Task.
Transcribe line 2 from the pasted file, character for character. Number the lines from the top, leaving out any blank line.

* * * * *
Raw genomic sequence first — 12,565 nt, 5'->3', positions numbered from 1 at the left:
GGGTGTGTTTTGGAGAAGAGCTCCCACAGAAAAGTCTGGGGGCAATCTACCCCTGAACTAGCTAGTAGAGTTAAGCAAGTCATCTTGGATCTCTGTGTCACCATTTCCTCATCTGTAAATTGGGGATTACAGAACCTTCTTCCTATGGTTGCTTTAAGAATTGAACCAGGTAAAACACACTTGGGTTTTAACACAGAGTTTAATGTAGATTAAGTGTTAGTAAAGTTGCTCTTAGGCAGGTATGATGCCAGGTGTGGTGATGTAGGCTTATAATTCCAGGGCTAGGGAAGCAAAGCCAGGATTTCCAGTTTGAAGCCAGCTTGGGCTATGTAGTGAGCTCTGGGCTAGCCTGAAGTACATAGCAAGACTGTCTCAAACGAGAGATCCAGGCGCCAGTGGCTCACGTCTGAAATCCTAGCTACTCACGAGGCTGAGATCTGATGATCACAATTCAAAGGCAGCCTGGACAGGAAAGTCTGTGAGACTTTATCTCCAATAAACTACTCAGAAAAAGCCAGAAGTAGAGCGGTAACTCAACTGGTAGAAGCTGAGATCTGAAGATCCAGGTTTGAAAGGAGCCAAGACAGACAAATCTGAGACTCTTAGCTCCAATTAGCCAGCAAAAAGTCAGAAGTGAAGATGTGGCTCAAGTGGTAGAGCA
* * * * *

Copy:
GGGTGTGTTTTGGAGAAGAGCTCCCACAGAAAAGTCTGGGGGCAATCTACCCCTGAACTAGCTAGTAGAGTTAAGCAAGTCATCTTGGATCTCTGTGTCACCATTTCCTCATCTGTAAATTGGGGATTACAGAACCTTCTTCCTATGGTTGCTTTAAGAATTGAACCAGGTAAAACACACTTGGGTTTTAACACAGAGTTTAATGTAGATTAAGTGTTAGTAAAGTTGCTCTTAGGCAGGTATGATGCCAGGTGTGGTGATGTAGGCTTATAATTCCAGGGCTAGGGAAGCAAAGCCAGGATTTCCAGTTTGAAGCCAGCTTGGGCTATGTAGTGAGCTCTGGGCTAGCCTGAAGTACATAGCAAGACTGTCTCAAACGAGAGATCCAGGCGCCAGTGGCTCACGTCTGAAATCCTAGCTACTCACGAGGCTGAGATCTGATGATCACAATTCAAAGGCAGCCTGGACAGGAAAGTCTGTGAGACTTTATCTCCAATAAACTACTCAGAAAAAGCCAGAAGTAGAGCGGTAACTCAACTGGTAGAAGCTGAGATCTGAAGATCCAGGTTTGAAAGGAGCCAAGACAGACAAATCTGAGACTCTTAGCTCCAATTAGCCAGCAAAAAGTCAGAAGTGAAGATGTGGCTCAAGTGGTAGAGCA